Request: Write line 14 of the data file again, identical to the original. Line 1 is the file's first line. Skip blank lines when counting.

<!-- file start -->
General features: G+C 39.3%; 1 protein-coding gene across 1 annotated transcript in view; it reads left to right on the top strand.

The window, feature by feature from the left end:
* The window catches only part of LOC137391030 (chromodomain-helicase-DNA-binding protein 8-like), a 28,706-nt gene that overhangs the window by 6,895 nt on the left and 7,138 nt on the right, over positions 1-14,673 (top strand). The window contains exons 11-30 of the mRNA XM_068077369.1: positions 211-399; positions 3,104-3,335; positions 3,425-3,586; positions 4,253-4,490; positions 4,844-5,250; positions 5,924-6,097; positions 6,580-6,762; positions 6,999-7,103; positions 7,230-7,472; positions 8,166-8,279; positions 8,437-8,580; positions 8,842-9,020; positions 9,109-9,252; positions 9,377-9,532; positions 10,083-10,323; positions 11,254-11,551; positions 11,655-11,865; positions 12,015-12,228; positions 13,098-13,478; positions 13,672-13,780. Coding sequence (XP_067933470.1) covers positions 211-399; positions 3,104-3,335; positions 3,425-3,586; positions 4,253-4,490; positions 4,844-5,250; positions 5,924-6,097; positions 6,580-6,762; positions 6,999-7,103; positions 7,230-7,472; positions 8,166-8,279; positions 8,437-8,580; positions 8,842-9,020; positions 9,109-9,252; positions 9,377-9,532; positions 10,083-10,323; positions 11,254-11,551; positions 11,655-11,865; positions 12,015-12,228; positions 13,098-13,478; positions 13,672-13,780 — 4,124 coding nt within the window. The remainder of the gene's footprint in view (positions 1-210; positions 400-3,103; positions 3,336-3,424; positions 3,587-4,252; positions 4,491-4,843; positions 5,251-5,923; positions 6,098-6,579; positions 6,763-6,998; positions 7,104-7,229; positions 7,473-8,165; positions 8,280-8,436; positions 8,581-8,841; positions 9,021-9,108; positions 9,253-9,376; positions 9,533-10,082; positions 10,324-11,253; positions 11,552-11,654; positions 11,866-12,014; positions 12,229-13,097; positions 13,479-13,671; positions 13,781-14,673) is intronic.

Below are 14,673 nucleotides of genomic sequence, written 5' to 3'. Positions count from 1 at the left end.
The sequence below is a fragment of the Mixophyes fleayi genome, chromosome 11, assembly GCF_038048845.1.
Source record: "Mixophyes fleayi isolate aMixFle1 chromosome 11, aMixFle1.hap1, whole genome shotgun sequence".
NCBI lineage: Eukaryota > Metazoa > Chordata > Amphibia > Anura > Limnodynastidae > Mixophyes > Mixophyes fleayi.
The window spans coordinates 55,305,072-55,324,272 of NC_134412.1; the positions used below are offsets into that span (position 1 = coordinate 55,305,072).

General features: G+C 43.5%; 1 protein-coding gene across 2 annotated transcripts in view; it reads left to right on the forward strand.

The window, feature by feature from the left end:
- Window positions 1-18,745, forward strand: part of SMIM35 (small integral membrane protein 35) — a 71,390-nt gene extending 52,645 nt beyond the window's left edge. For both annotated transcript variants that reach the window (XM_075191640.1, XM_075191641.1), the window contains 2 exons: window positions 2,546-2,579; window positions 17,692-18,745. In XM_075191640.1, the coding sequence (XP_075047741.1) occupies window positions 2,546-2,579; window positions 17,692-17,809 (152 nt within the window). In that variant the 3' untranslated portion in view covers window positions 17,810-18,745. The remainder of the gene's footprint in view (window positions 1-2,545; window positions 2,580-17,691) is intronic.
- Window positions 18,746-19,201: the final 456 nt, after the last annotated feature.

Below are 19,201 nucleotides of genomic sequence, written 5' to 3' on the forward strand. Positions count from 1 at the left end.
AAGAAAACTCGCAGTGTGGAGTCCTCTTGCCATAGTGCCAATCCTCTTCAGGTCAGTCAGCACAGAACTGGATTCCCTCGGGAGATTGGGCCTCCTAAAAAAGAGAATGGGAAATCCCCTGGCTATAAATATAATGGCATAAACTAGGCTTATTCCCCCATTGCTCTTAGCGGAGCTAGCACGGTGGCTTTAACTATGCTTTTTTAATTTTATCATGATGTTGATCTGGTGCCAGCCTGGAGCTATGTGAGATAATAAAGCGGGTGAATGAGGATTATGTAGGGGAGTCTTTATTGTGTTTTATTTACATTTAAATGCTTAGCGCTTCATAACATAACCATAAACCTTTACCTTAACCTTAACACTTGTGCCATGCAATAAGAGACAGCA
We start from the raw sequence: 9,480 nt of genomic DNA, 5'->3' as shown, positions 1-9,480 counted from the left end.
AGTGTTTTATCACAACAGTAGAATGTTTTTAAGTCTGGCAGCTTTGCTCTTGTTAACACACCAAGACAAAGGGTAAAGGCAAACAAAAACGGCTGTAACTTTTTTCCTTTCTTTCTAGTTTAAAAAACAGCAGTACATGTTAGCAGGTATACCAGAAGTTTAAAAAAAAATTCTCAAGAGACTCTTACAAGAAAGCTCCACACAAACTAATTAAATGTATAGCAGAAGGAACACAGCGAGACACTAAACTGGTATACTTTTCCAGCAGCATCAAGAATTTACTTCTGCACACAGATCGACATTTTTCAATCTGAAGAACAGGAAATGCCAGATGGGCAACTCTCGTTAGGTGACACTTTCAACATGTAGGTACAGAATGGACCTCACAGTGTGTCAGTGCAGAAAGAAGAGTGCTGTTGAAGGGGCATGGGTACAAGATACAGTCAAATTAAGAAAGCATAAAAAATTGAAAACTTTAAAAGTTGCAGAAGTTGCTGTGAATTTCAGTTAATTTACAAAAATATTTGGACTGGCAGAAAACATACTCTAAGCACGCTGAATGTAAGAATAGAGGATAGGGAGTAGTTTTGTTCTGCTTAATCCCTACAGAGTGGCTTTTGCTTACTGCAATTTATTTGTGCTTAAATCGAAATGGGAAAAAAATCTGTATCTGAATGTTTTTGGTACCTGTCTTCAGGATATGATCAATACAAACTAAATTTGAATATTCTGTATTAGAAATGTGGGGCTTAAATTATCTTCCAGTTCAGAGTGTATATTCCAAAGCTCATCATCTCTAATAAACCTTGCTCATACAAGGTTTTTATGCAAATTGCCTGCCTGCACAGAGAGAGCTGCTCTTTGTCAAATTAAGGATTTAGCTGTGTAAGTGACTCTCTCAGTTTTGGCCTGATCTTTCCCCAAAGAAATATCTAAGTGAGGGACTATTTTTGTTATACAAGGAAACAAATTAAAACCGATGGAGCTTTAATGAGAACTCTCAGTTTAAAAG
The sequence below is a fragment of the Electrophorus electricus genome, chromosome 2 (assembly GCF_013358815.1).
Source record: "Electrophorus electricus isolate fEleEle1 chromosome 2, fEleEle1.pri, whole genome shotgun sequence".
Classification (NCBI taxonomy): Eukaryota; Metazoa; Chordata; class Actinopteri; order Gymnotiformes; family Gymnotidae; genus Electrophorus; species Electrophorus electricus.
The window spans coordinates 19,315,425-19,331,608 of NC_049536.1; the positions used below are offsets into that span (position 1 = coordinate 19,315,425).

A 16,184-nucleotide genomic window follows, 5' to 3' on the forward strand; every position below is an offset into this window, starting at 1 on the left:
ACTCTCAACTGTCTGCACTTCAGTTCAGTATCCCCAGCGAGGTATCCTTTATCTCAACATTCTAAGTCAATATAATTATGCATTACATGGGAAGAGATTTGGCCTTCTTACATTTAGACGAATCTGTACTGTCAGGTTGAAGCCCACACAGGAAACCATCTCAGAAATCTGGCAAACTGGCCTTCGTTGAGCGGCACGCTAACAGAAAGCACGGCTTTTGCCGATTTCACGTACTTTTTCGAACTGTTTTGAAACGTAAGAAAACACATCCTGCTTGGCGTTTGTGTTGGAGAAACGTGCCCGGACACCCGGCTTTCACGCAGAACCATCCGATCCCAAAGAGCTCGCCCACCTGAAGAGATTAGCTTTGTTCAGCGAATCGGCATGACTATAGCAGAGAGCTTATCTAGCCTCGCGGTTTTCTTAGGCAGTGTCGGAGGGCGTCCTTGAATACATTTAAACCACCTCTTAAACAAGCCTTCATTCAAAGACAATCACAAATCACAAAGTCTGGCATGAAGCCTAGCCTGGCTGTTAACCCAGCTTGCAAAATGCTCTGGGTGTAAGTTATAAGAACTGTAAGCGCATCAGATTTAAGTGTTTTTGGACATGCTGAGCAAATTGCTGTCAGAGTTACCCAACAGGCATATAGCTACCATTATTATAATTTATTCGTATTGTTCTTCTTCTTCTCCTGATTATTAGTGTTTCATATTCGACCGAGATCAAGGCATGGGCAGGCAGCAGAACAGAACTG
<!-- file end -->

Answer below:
AAGAAAACTCGCAGTGTGGAGTCCTCTTGCCATAGTGCCAATCCTCTTCAGGTCAGTCAGCACAGAACTGGATTCCCTCGGGAGATTGGGCCTCCTAAAAAAGAGAATGGGAAATCCCCTGGCTATAAATATAATGGCATAAACTAGGCTTATTCCCCCATTGCTCTTAGCGGAGCTAGCACGGTGGCTTTAACTATGCTTTTTTAATTTTATCATGATGTTGATCTGGTGCCAGCCTGGAGCTATGTGAGATAATAAAGCGGGTGAATGAGGATTATGTAGGGGAGTCTTTATTGTGTTTTATTTACATTTAAATGCTTAGCGCTTCATAACATAACCATAAACCTTTACCTTAACCTTAACACTTGTGCCATGCAATAAGAGACAGCA